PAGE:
So much for unity in the community.
That was supposed to be this year’s theme for Community Board 12, but the body appears to be in crisis as members lambasted its chairwoman at yesterday’s meeting, claiming she was violating the bylaws. One board member even called on her to step down.
The rules of order went right out the window after CB 12 Chairwoman Jacqueline Boyce exceeded her authority by attempting to dissolve the board’s nominating committee and the seat of parliamentarian as well as creating new bylaws without the knowledge of anyone but a select few.
“I feel like we are being screwed over as a community and it’s happening from within,” member Herlema Owens told the Chronicle after the meeting, taking a shot a Boyce, who replaced three-term chairwoman Adjoa Gzifa, in May 2011. “The whole board is falling apart.”
Owens, who had been the parliamentarian, announced early in the meeting that she was not going to seek reappointment.
Sitting in her seat on the executive board was Glenn Greenidge, director of real estate operations for the Farmers Boulevard Community Development Corp. He had just recently been appointed as a general board member. His role was unclear to the attendees as Boyce never explained why he was there. When questioned about it, board members were told that he was the sergeant at arms, a position that had not existed before.
Five minutes before the meeting was scheduled to end, Boyce announced that the Bylaws Committee met and that member Maurice Muir, the board’s newly elected third vice chairman, would be presenting a report on proposed changes to the body’s guidelines.
The board members were furious that they had not been notified of the meeting, had not been given the opportunity to sit on the committee and were mailed a copy of the proposal two days prior to the general board meeting without being given a copy of the original bylaws until that evening. Muir was repeatedly interrupted and shouted down by irate board members and was unable to give his report, so the substance of the changes was never discussed.
“We are not following the bylaws because we are supposed to have an election for parliamentarian,” said Bilal Karriem, chairman of the Youth Committee. “This should have never even made the floor. There are numerous mistakes, numerous violations and to be honest, being an activist, anyone in their right mind shouldn’t have even sent this out.”
Boyce said after examining the bylaws and noticing that some things “were not correct,” she asked Muir to go over them. The committee, led by Chairwoman Leslie Spigner came up with some recommendations and the full board has 30 days to decide whether to approve them, Muir said.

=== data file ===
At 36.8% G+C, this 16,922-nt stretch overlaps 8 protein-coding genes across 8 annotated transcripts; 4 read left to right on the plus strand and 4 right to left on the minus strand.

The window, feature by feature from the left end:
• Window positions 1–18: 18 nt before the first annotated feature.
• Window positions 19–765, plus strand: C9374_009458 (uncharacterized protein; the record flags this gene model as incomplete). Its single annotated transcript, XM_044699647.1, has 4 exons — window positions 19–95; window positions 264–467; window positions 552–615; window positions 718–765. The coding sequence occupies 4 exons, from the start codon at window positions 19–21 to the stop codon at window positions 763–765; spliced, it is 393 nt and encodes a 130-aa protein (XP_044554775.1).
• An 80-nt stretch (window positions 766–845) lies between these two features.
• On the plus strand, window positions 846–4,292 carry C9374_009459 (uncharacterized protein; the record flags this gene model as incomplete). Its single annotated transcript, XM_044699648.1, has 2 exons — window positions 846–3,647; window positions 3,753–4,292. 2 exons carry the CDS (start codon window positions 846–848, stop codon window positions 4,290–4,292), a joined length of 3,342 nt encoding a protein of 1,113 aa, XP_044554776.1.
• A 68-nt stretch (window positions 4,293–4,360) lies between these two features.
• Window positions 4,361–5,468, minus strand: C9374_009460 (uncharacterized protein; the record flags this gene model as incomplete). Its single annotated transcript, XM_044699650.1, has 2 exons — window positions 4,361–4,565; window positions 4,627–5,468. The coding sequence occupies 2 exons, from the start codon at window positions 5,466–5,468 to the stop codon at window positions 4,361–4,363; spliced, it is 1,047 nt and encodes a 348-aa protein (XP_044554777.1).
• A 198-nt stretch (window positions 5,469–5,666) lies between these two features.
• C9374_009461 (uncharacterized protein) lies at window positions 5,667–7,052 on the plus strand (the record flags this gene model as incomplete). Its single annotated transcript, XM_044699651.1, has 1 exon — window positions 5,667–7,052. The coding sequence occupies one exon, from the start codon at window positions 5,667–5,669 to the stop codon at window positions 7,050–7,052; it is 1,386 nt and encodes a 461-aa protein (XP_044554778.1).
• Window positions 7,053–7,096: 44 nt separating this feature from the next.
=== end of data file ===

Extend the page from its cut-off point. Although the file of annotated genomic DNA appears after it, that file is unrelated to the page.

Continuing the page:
“The board members have the right to sit on any committee, so when did you meet?” asked Yolanda Thompkins, chairwoman of the Nominating Committee, who is also a member of the Bylaws Committee and was never told of the gathering. Boyce did not answer her question.
“There is no need for this,” Boyce said, attempting to regain control of the room. “We are a board and we are working together.”
Muir claimed changes were needed because the bylaws contained legal mistakes and antiquated language. Karriem said the revisions would turn the board into a “dictatorship,” giving too much control to Boyce.
“We are going to talk to the Chronicle about this,” shouted Edith Thomas, chairwoman of the Economic Development Committee.
As the discussion spun more and more out of control, members made motions on the floor that just floated out into space.
Frustrated by the whole debacle, Thomas made a motion to adjourn the meeting. It was seconded, but ignored. Others shouted “table it,” and board member Florence Johnson made a motion to table the discussion, which was seconded, but also ignored.
“I move that this document be withdrawn and reworked, because there are sections in there that shouldn’t be in there,” said board member Billy Mitchell. Once again it was seconded, but went nowhere.
“There’s a motion on the floor,” shouted Thompkins. “That’s why you need a parliamentarian.”
Muir rebutted by citing Robert’s Rules of Order, stating that the parliamentarian is not an elected office, and the person holding the seat is there solely for giving consultation and advice.
After nearly 20 minutes of nonstop shouting and arguing, Boyce abruptly called it an evening.
“I must say that this is really something that I expected,” she said. “We are going to end the meeting now, because I am not surprised at what took place, so we are ready for this. ... Thank you very much and good night.”
By then the meeting had so exceeded its time limit that a security guard at the Robert Ross Johnson Family Life Center in St. Albans, where the meeting was held, started turning off the lights and asking people to leave. The members continued to argue outside in the parking lot.
Marshall's office gets involved
Dan Andrews, spokesman for Queens Borough President Helen Marshall, said today, April 20, that CB 12 board members are going to be invited to Borough Hall to discuss what happened at Wednesday's meeting. The Deputy Borough President Barry Grodenchik, who is also the director of community boards, will oversee the talk. Andrews would not say whether anyone would be removed from the board if wrongdoing is discovered.